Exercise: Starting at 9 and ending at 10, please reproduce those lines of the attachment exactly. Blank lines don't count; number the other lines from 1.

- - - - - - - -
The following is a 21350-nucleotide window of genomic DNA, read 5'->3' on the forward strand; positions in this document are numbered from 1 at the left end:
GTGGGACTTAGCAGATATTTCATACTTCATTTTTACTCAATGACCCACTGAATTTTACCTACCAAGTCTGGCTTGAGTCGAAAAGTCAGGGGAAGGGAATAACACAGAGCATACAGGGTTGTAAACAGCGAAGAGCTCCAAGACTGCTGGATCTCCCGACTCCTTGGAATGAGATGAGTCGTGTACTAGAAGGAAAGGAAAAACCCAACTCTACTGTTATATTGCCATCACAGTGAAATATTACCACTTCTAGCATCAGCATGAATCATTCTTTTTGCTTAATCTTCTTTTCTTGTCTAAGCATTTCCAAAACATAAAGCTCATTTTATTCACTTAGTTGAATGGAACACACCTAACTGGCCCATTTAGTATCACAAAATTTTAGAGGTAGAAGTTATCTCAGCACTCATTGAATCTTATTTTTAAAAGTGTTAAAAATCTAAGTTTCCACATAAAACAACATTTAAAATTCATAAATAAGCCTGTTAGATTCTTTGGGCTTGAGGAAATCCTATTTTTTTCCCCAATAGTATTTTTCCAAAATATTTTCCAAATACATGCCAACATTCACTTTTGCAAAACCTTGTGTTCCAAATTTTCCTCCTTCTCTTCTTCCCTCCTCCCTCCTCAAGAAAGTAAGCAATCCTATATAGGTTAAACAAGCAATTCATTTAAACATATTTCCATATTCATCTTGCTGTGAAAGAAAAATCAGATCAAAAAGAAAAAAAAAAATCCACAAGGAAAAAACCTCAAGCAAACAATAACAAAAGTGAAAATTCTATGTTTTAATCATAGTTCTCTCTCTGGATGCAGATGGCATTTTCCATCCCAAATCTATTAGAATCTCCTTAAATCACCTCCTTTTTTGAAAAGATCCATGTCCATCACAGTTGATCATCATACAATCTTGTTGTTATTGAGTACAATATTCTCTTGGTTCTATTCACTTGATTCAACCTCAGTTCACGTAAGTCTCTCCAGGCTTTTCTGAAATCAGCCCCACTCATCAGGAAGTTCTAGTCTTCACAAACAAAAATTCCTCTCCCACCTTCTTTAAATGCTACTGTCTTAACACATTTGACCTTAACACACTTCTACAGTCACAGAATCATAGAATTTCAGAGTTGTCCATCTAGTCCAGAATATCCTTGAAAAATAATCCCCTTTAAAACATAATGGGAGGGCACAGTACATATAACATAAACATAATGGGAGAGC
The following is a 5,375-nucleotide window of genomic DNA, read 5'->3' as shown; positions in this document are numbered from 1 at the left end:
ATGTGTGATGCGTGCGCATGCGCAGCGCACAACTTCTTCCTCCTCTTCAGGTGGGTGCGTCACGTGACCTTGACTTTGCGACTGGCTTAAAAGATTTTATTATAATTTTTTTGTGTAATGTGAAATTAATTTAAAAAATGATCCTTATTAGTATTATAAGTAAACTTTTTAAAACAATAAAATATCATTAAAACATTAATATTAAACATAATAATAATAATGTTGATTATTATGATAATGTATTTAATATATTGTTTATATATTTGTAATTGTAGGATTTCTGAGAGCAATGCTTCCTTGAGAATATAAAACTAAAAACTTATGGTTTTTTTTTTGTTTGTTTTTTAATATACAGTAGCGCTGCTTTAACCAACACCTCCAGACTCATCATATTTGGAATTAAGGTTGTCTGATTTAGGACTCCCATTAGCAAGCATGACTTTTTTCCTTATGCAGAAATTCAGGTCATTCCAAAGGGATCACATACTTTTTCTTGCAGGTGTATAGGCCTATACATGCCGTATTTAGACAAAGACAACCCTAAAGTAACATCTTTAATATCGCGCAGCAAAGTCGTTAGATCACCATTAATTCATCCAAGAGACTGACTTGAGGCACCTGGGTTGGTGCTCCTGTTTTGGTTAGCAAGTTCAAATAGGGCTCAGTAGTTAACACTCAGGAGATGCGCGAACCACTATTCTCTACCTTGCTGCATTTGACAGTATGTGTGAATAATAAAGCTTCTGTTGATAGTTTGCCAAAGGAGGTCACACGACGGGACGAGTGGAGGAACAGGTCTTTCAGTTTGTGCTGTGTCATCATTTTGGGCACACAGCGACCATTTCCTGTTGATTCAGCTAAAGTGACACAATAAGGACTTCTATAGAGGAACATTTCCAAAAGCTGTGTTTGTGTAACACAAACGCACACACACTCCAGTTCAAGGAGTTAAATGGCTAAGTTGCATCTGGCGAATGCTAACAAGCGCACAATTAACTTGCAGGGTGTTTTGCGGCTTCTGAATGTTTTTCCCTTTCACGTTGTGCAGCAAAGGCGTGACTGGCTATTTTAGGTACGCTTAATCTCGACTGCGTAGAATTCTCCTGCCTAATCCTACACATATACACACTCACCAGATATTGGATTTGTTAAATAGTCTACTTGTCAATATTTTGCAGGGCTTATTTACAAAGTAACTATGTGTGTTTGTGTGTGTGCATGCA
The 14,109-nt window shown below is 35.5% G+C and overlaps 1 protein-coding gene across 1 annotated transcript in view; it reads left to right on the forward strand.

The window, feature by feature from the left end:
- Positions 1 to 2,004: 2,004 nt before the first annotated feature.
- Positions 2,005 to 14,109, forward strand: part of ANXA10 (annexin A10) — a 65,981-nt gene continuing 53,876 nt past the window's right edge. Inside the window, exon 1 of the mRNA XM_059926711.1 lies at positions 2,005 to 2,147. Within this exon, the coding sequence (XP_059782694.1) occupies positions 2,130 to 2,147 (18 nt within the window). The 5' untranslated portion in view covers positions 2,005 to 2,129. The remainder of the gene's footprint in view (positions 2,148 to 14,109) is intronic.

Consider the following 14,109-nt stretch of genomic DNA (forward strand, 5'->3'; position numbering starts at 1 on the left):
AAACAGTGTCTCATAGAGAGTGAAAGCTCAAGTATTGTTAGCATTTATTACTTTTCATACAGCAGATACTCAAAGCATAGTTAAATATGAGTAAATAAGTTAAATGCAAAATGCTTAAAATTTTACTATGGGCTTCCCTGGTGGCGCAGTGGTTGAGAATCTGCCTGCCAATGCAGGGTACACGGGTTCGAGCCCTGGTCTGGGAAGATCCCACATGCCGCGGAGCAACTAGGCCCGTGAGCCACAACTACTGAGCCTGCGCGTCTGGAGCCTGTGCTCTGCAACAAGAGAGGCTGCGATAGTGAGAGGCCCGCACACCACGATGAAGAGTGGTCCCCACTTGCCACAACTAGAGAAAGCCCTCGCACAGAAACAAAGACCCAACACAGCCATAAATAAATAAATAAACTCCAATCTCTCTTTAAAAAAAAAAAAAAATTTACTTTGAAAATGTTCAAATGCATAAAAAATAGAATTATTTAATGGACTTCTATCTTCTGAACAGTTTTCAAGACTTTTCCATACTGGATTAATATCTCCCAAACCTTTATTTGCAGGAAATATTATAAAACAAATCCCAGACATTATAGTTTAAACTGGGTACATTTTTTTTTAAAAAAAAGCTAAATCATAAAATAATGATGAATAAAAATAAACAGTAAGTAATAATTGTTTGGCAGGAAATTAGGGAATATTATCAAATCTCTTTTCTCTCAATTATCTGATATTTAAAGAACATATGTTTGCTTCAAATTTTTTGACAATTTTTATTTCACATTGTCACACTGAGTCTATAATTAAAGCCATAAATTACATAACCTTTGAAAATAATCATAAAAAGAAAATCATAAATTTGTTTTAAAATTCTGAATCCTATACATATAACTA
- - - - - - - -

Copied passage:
Consider the following 14,109-nt stretch of genomic DNA (forward strand, 5'->3'; position numbering starts at 1 on the left):
AAACAGTGTCTCATAGAGAGTGAAAGCTCAAGTATTGTTAGCATTTATTACTTTTCATACAGCAGATACTCAAAGCATAGTTAAATATGAGTAAATAAGTTAAATGCAAAATGCTTAAAATTTTACTATGGGCTTCCCTGGTGGCGCAGTGGTTGAGAATCTGCCTGCCAATGCAGGGTACACGGGTTCGAGCCCTGGTCTGGGAAGATCCCACATGCCGCGGAGCAACTAGGCCCGTGAGCCACAACTACTGAGCCTGCGCGTCTGGAGCCTGTGCTCTGCAACAAGAGAGGCTGCGATAGTGAGAGGCCCGCACACCACGATGAAGAGTGGTCCCCACTTGCCACAACTAGAGAAAGCCCTCGCACAGAAACAAAGACCCAACACAGCCATAAATAAATAAATAAACTCCAATCTCTCTTTAAAAAAAAAAAAAAATTTACTTTGAAAATGTTCAAATGCATAAAAAATAGAATTATTTAATGGACTTCTATCTTCTGAACAGTTTTCAAGACTTTTCCATACTGGATTAATATCTCCCAAACCTTTATTTGCAGGAAATATTATAAAACAAATCCCAGACATTATAGTTTAAACTGGGTACATTTTTTTTTAAAAAAAAGCTAAATCATAAAATAATGATGAATAAAAATAAACAGTAAGTAATAATTGTTTGGCAGGAAATTAGGGAATATTATCAAATCTCTTTTCTCTCAATTATCTGATATTTAAAGAACATATGTTTGCTTCAAATTTTTTGACAATTTTTATTTCACATTGTCACACTGAGTCTATAATTAAAGCCATAAATTACATAACCTTTGAAAATAATCATAAAAAGAAAATCATAAATTTGTTTTAAAATTCTGAATCCTATACATATAACTA